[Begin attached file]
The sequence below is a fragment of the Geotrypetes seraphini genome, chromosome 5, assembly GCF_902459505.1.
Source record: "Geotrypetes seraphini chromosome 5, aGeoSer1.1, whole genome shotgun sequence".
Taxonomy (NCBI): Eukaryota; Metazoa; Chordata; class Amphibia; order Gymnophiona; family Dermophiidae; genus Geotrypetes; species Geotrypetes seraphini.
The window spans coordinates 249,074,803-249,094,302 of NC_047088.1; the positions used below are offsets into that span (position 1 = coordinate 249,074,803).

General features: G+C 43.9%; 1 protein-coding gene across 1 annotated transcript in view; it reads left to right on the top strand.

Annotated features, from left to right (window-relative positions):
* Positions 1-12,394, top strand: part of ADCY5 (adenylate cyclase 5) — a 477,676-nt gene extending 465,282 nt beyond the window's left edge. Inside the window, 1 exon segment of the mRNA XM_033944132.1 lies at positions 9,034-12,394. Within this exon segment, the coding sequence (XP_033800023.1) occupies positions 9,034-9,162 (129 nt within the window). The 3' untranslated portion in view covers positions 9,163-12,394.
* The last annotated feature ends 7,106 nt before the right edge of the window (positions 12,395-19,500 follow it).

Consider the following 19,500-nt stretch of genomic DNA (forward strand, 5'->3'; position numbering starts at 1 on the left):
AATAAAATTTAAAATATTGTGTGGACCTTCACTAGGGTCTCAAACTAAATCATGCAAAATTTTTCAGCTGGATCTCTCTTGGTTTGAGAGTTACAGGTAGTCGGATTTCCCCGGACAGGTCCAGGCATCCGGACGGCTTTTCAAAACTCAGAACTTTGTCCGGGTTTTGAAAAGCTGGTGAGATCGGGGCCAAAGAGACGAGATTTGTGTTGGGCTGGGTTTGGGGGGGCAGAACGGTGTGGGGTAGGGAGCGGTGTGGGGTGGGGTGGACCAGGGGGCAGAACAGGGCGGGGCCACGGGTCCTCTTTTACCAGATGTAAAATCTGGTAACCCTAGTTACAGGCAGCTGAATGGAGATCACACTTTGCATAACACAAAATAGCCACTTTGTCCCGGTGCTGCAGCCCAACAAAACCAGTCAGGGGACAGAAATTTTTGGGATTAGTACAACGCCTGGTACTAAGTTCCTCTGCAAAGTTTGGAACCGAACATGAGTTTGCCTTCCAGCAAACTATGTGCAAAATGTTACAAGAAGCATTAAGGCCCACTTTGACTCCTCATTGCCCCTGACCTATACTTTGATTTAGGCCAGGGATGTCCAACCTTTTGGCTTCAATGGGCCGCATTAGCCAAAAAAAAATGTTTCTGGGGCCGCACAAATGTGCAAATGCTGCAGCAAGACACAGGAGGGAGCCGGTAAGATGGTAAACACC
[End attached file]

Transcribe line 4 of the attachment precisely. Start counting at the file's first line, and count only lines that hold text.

The window spans coordinates 249,074,803-249,094,302 of NC_047088.1; the positions used below are offsets into that span (position 1 = coordinate 249,074,803).